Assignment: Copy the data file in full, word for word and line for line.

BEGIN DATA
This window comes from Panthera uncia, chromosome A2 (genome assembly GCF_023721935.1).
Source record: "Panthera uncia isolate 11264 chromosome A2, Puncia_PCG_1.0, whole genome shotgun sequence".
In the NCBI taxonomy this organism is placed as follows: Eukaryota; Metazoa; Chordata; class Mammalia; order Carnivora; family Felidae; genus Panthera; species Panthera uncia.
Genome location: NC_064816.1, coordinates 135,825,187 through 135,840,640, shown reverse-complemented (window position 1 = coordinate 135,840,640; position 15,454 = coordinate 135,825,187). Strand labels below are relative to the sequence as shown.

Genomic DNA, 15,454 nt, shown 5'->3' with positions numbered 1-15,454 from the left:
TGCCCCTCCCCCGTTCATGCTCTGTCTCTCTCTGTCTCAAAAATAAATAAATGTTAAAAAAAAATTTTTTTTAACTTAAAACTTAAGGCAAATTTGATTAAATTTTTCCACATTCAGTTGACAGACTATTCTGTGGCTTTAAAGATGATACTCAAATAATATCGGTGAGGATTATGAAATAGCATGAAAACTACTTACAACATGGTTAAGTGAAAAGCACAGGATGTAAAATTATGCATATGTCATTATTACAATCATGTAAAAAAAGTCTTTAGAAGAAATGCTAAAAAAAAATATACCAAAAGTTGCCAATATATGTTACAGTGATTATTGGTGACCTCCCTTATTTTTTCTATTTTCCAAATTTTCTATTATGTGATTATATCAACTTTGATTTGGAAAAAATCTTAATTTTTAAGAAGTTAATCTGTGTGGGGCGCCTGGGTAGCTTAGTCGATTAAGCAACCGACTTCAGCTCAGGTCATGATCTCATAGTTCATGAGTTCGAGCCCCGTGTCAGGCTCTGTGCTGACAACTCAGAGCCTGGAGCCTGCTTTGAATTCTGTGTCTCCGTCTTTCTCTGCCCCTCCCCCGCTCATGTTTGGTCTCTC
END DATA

This window comes from Panthera uncia, chromosome A2 (genome assembly GCF_023721935.1).
Source record: "Panthera uncia isolate 11264 chromosome A2, Puncia_PCG_1.0, whole genome shotgun sequence".
In the NCBI taxonomy this organism is placed as follows: Eukaryota; Metazoa; Chordata; class Mammalia; order Carnivora; family Felidae; genus Panthera; species Panthera uncia.
Genome location: NC_064816.1, coordinates 135,825,187 through 135,840,640, shown reverse-complemented (window position 1 = coordinate 135,840,640; position 15,454 = coordinate 135,825,187). Strand labels below are relative to the sequence as shown.

Genomic DNA, 15,454 nt, shown 5'->3' with positions numbered 1-15,454 from the left:
TGCCCCTCCCCCGTTCATGCTCTGTCTCTCTCTGTCTCAAAAATAAATAAATGTTAAAAAAAAATTTTTTTTAACTTAAAACTTAAGGCAAATTTGATTAAATTTTTCCACATTCAGTTGACAGACTATTCTGTGGCTTTAAAGATGATACTCAAATAATATCGGTGAGGATTATGAAATAGCATGAAAACTACTTACAACATGGTTAAGTGAAAAGCACAGGATGTAAAATTATGCATATGTCATTATTACAATCATGTAAAAAAAGTCTTTAGAAGAAATGCTAAAAAAAAATATACCAAAAGTTGCCAATATATGTTACAGTGATTATTGGTGACCTCCCTTATTTTTTCTATTTTCCAAATTTTCTATTATGTGATTATATCAACTTTGATTTGGAAAAAATCTTAATTTTTAAGAAGTTAATCTGTGTGGGGCGCCTGGGTAGCTTAGTCGATTAAGCAACCGACTTCAGCTCAGGTCATGATCTCATAGTTCATGAGTTCGAGCCCCGTGTCAGGCTCTGTGCTGACAACTCAGAGCCTGGAGCCTGCTTTGAATTCTGTGTCTCCGTCTTTCTCTGCCCCTCCCCCGCTCATGTTTGGTCTCTC